Page 8 || Encyclopedia Article || Fantasy Arts || Modern Surrealism Art Observation || Mythology
(modern surrealism movement)
Mythology, the body of myths of a particular culture, and the study and interpretation of such myths. A myth may be broadly defined as a narrative that through many retellings has become an accepted tradition in a society. By this definition, the term mythology might include all traditional tales, from the creation stories of ancient Egypt to the sagas of Icelandic literature to the American folktale of Paul Bunyan.
Myths are universal, occurring in almost all cultures. They typically date from a time before the introduction of writing, when they were passed orally from one generation to the next. Myths deal with basic questions about the nature of the world and human experience, and because of their all-encompassing nature, myths can illuminate many aspects of a culture.
II What Are Myths?
(modern surrealism movement)
Although it is difficult to draw rigid distinctions among various types of traditional tales, people who study mythology find it useful to categorize them. The three most common types of tales are sagas, legends, and folktales.
When a tale is based on a great historical (or supposedly historical) event, it is generally known as a saga. Despite a saga's basis in very distant historical events, its dramatic structure and characters are the product of storytellers' imaginations. Famous sagas include the Greek story of the Trojan War and the Germanic epic poem the Nibelungenlied (Song of the Nibelungs).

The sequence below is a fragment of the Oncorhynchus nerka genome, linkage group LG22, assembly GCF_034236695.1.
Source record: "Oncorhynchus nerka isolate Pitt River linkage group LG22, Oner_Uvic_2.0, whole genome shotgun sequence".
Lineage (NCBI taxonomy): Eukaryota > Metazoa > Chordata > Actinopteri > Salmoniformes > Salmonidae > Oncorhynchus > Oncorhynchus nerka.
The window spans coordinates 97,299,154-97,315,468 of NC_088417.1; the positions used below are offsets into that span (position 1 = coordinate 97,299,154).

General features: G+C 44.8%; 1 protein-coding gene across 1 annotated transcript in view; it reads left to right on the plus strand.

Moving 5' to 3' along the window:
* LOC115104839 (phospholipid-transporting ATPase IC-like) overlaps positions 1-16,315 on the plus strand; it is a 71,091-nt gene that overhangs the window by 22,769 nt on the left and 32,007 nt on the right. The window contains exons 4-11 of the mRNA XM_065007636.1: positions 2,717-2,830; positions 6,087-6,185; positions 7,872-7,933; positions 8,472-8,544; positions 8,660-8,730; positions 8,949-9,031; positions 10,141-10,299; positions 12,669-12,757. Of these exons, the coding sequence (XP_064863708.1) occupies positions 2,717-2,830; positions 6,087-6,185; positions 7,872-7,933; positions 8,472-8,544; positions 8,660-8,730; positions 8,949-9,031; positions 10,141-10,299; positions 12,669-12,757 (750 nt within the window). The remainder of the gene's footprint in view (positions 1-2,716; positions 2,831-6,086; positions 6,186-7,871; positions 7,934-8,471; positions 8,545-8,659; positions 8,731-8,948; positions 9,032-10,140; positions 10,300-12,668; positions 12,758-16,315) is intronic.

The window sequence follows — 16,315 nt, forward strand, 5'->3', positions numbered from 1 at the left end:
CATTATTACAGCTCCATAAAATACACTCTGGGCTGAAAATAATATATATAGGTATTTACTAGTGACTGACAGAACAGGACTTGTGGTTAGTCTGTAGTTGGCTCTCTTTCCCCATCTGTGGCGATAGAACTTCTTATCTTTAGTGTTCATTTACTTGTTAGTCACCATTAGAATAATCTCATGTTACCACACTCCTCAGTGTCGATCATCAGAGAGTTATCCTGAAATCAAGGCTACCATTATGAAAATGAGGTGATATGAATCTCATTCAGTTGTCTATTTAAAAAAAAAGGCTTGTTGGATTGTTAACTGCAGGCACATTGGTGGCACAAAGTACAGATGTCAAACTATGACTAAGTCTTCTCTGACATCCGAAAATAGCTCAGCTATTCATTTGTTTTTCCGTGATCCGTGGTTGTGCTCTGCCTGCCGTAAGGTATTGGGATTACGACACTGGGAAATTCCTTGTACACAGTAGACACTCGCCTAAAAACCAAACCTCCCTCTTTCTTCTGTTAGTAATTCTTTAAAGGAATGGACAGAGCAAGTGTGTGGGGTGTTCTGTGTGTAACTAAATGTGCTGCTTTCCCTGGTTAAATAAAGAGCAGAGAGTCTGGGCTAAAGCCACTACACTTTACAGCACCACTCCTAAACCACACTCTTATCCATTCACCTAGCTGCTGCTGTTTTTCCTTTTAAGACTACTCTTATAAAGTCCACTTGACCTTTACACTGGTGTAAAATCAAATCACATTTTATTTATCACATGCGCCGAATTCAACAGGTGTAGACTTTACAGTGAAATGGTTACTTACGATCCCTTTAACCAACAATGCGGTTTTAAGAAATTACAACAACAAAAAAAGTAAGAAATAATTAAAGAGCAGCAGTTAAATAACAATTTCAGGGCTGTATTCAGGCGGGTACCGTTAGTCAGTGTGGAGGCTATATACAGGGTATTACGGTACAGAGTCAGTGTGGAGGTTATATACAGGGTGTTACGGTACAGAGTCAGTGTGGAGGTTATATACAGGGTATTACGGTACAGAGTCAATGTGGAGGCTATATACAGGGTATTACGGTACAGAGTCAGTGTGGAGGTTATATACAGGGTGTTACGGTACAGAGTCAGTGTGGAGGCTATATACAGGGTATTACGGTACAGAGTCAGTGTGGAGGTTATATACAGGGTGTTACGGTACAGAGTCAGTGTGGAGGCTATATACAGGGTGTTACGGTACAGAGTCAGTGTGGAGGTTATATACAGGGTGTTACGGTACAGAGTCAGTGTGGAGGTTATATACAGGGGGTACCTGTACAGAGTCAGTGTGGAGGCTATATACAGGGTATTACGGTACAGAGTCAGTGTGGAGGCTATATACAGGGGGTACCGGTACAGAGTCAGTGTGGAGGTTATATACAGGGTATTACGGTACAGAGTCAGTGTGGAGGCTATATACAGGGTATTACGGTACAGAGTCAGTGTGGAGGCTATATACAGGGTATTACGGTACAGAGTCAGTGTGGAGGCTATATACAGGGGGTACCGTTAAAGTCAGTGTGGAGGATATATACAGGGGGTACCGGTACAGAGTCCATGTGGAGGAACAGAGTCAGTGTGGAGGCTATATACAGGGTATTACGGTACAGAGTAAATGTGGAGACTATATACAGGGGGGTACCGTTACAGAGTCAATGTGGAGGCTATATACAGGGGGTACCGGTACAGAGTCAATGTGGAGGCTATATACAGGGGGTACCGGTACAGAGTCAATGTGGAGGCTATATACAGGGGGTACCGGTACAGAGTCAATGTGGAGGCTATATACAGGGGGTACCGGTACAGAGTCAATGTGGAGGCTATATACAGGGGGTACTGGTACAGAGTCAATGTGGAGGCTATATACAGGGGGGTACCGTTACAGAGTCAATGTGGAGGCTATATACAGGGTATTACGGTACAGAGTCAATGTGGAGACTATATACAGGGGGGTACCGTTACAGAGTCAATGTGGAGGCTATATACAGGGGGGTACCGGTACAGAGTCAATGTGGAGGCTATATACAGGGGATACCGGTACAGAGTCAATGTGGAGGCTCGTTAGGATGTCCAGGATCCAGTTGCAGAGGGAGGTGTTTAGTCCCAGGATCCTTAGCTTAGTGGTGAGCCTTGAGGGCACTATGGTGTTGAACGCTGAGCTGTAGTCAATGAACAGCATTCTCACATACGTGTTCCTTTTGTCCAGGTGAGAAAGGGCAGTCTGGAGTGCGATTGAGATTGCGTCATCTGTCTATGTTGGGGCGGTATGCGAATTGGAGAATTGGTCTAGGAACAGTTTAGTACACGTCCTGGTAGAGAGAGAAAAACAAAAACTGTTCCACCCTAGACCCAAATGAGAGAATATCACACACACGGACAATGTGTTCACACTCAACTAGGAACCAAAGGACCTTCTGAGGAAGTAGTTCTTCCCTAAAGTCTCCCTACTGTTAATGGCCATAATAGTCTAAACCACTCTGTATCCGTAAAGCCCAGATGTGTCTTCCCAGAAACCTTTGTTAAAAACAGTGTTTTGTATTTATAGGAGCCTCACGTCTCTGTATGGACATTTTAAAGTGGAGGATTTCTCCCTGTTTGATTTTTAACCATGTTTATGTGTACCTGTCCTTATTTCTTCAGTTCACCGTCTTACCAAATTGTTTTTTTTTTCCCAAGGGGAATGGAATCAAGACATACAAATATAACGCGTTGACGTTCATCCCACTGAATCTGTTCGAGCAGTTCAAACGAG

A legend is a fictional story associated with a historical person or place. For example, many early saints of the Christian church are historical figures whose lives have been embellished with legend (see Saint Denis; Saint George). Legends often provide examples of the virtues of honored figures in the history of a group or nation. The traditional American story about young George Washington and the cherry tree-in which he could not lie about chopping it down-is best described as a legend, because George Washington is a historical figure but the story about the cherry tree is recognized today as fictional.
Folktales, a third variety of traditional tale, are usually simple narratives of adventure built around elements of character and plot-for example, the young man who slays a monster and wins the hand of a princess.
The Greek tale of Perseus is a good example of this theme. He saves the Ethiopian princess Andromeda from a sea monster and then marries her. Folktales may contain a moral or observation about life, but their chief purpose is entertainment.
Myths may include features of sagas, legends, and folktales. What makes one of these tales a myth is its serious purpose and its importance to the culture. Experts usually define a myth as a story that has compelling drama and deals with basic elements and assumptions of a culture. Myths explain, for example, how the world began; how humans and animals came into being; how certain customs, gestures, or forms of human activity originated; and how the divine and human worlds interact. Many myths take place at a time before the world as human beings know it came into being. Because myth-making often involves gods, other supernatural beings, and processes beyond human understanding, some scholars have viewed it as a dimension of religion. However, many myths address topics that are not typically considered religious-for example, why features of the landscape take a certain shape.
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